Payments CEOs pressed for their takes on the Federal Reserve Board’s proposal to lower a debit interchange fee cap have offered clashing views of the regulatory move.
The Fed last week proposed a rule change that would lower a cap on the interchange fee that debit card issuers can charge merchants to process a transaction.
It would lower the base debit fee rate by about a third to 14.4 cents from 21 cents, and would adjust amounts bank card issuers can charge to pay for fraud costs and to offset fraud losses, according to an Oct. 18 Fed memo on the proposal. The cap hasn’t been changed since it was set in 2011.
Mastercard CEO Michael Miebach last week pointed to industry trade groups’ concern expressed in a letter sent to Fed Chair Jerome Powell, arguing that price caps are driving market distortion.
“This is not a good thing,” the CEO of the No. 2 card network said during the company’s Oct. 26 third-quarter earnings conference call. “It’s not a good thing for the consumer. Yet again, not a good thing for merchants who run reward programs and so forth. So we’ll have to see where it goes.”
He noted that “interchange is a balancing mechanism for the industry,” and “does not directly affect our P&L.”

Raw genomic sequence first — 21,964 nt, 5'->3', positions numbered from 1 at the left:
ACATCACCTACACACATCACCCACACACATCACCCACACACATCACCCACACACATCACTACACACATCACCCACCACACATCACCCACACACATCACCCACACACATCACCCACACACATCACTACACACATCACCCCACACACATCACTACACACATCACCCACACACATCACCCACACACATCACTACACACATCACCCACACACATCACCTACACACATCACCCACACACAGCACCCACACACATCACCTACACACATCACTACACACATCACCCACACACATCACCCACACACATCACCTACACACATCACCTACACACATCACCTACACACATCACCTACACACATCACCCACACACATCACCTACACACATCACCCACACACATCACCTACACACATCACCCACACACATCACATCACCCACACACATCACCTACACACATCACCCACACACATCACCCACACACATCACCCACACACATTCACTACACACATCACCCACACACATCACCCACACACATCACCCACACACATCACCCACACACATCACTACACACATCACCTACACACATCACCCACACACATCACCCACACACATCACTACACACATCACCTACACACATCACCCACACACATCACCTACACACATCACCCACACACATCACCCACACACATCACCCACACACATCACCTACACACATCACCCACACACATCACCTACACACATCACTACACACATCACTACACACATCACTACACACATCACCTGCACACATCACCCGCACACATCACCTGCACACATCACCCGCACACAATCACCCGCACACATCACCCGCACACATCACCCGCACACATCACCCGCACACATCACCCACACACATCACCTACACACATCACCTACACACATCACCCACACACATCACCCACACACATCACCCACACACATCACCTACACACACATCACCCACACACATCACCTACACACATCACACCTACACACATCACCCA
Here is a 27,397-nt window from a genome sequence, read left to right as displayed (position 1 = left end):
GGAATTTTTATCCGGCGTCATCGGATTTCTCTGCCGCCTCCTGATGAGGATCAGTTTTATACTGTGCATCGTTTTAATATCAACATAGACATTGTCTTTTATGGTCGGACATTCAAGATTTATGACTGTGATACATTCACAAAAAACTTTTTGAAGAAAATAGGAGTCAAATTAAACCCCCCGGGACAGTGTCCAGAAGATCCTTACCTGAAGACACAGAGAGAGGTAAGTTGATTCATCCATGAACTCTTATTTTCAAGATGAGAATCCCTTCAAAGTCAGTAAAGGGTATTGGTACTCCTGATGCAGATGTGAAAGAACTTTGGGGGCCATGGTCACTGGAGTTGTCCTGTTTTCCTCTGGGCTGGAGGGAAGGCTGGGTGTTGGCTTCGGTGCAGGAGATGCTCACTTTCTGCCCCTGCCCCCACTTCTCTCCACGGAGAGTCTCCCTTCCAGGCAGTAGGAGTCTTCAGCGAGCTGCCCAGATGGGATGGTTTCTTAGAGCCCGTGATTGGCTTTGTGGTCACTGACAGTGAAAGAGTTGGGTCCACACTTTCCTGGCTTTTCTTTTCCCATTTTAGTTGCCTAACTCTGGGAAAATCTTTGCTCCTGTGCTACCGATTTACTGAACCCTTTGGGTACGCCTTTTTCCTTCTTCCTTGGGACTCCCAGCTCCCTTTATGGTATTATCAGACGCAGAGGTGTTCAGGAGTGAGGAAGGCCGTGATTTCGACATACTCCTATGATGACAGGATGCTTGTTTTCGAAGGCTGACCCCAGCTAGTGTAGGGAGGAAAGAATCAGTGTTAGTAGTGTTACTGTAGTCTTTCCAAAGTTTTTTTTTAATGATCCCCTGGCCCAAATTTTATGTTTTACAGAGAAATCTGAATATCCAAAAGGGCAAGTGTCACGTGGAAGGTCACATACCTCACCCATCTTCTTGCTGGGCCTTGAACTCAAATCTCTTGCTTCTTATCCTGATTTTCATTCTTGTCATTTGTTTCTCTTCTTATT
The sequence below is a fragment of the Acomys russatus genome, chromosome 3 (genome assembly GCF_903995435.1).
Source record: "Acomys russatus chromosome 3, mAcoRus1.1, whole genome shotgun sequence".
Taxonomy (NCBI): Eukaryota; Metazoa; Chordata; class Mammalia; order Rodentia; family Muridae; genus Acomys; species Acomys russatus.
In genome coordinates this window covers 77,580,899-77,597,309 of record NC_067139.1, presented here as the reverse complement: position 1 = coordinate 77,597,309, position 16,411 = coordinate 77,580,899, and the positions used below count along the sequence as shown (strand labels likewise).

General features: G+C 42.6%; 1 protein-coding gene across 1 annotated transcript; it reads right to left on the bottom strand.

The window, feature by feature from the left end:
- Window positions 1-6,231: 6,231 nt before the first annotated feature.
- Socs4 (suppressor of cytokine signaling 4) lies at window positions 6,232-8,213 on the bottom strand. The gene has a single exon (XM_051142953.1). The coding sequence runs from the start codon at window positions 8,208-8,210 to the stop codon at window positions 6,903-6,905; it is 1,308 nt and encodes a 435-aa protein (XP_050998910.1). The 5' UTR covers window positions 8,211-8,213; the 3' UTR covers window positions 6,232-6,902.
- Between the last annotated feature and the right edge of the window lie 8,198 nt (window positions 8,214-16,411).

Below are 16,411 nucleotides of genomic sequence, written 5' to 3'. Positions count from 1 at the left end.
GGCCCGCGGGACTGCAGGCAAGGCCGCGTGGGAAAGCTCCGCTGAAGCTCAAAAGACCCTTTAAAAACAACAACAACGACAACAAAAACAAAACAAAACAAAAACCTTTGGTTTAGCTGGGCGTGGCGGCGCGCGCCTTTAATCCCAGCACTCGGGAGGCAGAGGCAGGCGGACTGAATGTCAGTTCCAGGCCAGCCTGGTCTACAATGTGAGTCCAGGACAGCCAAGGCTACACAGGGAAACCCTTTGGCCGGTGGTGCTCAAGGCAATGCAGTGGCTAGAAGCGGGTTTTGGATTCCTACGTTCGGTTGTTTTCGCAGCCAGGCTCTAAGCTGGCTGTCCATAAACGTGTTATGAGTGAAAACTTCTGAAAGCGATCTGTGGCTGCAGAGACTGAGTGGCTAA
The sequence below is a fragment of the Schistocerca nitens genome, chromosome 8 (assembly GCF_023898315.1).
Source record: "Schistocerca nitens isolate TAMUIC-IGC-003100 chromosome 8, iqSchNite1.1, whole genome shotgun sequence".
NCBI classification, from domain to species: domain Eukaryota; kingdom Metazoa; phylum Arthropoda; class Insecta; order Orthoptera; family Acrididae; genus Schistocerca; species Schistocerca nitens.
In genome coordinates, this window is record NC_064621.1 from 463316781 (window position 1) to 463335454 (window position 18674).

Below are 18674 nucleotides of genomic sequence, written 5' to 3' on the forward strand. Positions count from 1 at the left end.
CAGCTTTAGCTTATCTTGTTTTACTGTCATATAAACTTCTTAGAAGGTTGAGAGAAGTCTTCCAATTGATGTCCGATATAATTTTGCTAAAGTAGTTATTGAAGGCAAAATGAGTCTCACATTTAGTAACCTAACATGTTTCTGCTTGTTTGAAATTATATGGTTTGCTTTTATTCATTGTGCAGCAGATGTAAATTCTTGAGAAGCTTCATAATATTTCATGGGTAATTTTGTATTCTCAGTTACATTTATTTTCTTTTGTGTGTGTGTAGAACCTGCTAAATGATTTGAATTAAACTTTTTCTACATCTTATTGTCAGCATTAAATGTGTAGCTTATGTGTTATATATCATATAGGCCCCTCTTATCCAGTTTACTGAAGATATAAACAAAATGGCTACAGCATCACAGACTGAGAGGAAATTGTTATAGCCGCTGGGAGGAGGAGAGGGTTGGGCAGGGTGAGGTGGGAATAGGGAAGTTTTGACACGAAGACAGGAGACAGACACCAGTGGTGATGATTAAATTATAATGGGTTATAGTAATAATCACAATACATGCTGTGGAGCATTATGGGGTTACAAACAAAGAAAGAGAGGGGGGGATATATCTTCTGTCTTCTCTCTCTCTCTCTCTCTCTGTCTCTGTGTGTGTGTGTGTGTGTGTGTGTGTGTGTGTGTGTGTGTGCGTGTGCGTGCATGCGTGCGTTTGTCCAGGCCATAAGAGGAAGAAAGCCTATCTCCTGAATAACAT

Processor-acquirer Global Payments and larger rivals Fiserv and Fidelity National Information Services were flagged as potential beneficiaries in a recent note from Baird Equity Research analysts on the Fed’s proposal.
Acquirers would tend to benefit even if banks must lower their interchange fees because they may still be able to keep their pricing higher, though that tailwind can still be eroded by competition, Baird analysts wrote in an Oct. 25 note. Many small and mid-sized businesses, in particular, “are priced on a bundled basis, and acquirers pay the network and interchange fees out of the bundled price.”
Asked by an analyst Tuesday about the company’s potential gain from the Fed lowering debit interchange, Global Payments CEO Cameron Bready said the move would be positive for the company.
“Anytime the cost of acceptance goes down for our customers, it’s a good thing for our business,” Bready said during the company’s third-quarter earnings conference call.
Much of Global Payments’ portfolio is interchange-plus-plus pricing, “where those benefits would immediately get passed on to merchant customers,” he said. That pricing model refers to interchange plus assessment fees and processor fees.
In areas of the business with a different approach to pricing, there may be short-term benefit, he said. However, “what we see is that the benefit to interchange would ultimately get competed away in the market over some period of time,” Bready said.